, Braga. 121 mins. Two men share a prison cell. victims ithheir individual ways of an unspecified fascist regime. One is a ﬂamboyant
homosexual, the other a macho revolutionary. The pain of their confinement ultimately brings mutual understanding. love and a moving exchange of roles. Glasgow; Grosvenor o The Lite and Times of Judge Roy Dean (15) (John Huston. US. 1972) Paul Newman, Ava Gardner. Victoria Principal. 120 mins. Flavourful. none-too-serious account ofthe famous hanging judge. his particular brand ofjustice.
the oddball eccentricities in his life and his infatuation with Lily Langtry. Edinburgh; EUFS
o The Lost Honour ot Katharina Blum (15)(Margarethe Von Trotta and Volker Schlondorff. West Germany. 1975) Angela Winkler. Mario Adorf. 106 mins. A young woman takes a man home she meets at a party. but the next morning finds her ﬂat surrounded as police search for a suspected terrorist. Soon she becomes reviled as a terrorist/whore in a daily scandal sheet.
Thoughtful dissection of press ‘freedom‘ and its unwitting victims. Glasgow; G FT
0 A Love Bewitched (PG) (Carlos Saura. Spain. 1986) Antonio Gades. Cristiana Hoyos. Laura Del Sol. 98 mins. Set in a gypsy shanty town on the outskirts ofMadrid. the third of the Saura-Gades terpsichorean treats has a classical simplicity in its story of a tragic love affair whose repercussions extend beyond the grave. The show-stopping dances are as dazzling as ever. the photography striking and the camerawork fluid. It is really only a disappointment by the previous high standards that the series has set. Glasgow; GET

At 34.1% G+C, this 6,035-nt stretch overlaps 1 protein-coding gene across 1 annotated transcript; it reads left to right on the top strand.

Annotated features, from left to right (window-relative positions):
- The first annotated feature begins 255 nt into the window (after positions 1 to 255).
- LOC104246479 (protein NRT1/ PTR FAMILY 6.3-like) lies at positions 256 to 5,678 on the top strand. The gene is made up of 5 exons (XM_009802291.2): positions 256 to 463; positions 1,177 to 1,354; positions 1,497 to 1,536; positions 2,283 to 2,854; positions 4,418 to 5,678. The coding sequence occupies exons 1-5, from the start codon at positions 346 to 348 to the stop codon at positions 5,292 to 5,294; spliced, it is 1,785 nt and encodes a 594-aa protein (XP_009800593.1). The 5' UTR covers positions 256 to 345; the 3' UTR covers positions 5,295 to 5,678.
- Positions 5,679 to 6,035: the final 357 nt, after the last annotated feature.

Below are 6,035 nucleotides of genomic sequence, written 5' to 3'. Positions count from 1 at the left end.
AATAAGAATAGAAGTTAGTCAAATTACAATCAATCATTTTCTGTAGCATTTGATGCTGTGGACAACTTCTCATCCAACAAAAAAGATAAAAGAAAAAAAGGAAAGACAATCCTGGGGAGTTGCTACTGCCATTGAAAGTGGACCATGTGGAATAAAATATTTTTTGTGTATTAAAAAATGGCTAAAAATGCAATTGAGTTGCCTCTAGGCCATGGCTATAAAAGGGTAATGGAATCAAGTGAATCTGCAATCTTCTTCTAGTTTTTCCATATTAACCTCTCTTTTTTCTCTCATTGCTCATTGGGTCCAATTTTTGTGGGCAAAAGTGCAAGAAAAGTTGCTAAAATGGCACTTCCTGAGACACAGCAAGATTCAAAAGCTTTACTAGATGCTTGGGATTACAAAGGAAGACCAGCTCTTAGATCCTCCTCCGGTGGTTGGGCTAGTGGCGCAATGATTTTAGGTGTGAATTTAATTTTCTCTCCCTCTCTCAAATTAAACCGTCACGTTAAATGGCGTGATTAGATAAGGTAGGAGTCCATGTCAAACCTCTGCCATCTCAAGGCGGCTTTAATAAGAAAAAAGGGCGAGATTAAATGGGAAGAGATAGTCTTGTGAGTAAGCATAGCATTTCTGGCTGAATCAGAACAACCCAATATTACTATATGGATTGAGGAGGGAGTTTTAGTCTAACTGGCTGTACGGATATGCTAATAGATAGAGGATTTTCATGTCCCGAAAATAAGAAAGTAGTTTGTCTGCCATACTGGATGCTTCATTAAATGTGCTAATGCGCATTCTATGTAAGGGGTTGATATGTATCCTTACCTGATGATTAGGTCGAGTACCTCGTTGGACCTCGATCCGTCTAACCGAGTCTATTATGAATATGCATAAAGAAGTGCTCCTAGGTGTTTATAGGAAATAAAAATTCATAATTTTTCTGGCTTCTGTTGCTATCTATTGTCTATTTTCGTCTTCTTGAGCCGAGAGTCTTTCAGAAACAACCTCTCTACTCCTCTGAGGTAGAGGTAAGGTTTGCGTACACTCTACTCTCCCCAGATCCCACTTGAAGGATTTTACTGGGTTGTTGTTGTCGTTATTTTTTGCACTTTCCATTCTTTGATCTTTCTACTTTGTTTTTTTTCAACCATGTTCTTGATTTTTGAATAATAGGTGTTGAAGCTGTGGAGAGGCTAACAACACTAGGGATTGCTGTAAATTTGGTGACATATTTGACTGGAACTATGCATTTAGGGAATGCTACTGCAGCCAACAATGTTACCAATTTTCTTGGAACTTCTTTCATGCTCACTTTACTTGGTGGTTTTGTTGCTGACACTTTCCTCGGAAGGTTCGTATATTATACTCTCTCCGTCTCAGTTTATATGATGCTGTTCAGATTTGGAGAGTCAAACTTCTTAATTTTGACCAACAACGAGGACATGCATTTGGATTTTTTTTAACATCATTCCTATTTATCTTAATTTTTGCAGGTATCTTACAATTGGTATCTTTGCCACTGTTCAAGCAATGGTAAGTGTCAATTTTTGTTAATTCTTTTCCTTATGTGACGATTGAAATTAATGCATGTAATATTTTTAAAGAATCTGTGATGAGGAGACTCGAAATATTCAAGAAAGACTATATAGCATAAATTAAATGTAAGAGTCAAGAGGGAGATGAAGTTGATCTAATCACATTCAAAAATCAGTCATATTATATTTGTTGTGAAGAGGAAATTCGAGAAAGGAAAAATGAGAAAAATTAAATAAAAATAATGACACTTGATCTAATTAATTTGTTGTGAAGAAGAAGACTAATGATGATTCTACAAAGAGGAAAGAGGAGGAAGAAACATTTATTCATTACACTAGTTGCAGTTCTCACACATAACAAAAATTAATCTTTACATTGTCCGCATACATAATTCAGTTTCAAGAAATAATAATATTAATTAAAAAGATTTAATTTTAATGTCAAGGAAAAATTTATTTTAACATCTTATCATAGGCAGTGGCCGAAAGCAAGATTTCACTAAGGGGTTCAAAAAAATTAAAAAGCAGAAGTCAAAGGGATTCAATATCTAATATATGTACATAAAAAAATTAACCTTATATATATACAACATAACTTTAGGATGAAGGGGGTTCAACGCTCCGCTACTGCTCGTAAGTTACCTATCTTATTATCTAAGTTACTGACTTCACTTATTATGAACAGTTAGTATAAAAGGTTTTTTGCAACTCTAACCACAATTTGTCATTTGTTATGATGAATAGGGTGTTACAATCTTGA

0 Macbeth ( 15) (Roman Polanski. UK. 1970) Jon Finch. Francesca Annis. 140mins. Polanski‘s retelling of Shakespeare‘s turbulent Scottish tragedy manages to forcefully convey the play‘s pervasive spirit of evil. with the Pole‘s dark imagination conjuring up bloody scenes of horror. encompassed in a brooding vision of fate. mortality and power. Glasgow: GF'I‘
o McCabe and Mrs Miller ( 18) (Robert Altman, US. 1971) Warren Beatty. Julie Christie. 121mins. Ultra-realistic. downbeat western
yarn that eschews the traditional dramatic approach ofglamourising the era. Beatty is in good form as a bustling. two-bit braggart who opens a brothel in a turn-of-the-century boom town. Edinburgh; EUFS
0 Merry Christmas Mr Lawrence (15) (Nagisa Oshima. UK. 1983) David Bowie. Ryuchi Sakomoto. Tom Conti. 124 mins. Wildly over-rated run-of-the-mill POW drama set in the Japanese-held Java of 1942. Glasgow: Grosvenor
o The Mission (PG) (Roland Joffé. UK. 1986) Robert de Niro. Jeremy Irons. Ray McAnally. 125 mins. In 18th century South America a Papal Prelate is called in to resolve a territorial dispute between Spain and Portugal. His decision is dictated by the political climate in Europe and it has harsh ramifications for a native mission run by Jesuit priests. At once a study of male friendship and an exploration of man‘s capacity forthe noblest altruism and the most treacherous selfishness. The Mission is flawlessly acted, skilfully made and finally quite affecting. An . operative film ofdepth and force. it remains essential viewing. Glasgow; ABC Sauchiehall Street. Grosvenor. Edinburgh; ABC. Dominion. Strathclyde; Odeon Ayr o The Name otthe Rose(18) a (Jean-Jacques Annaud. West Germany-ItaIy—France. 1986) Sean Connery. F. Murray Abraham.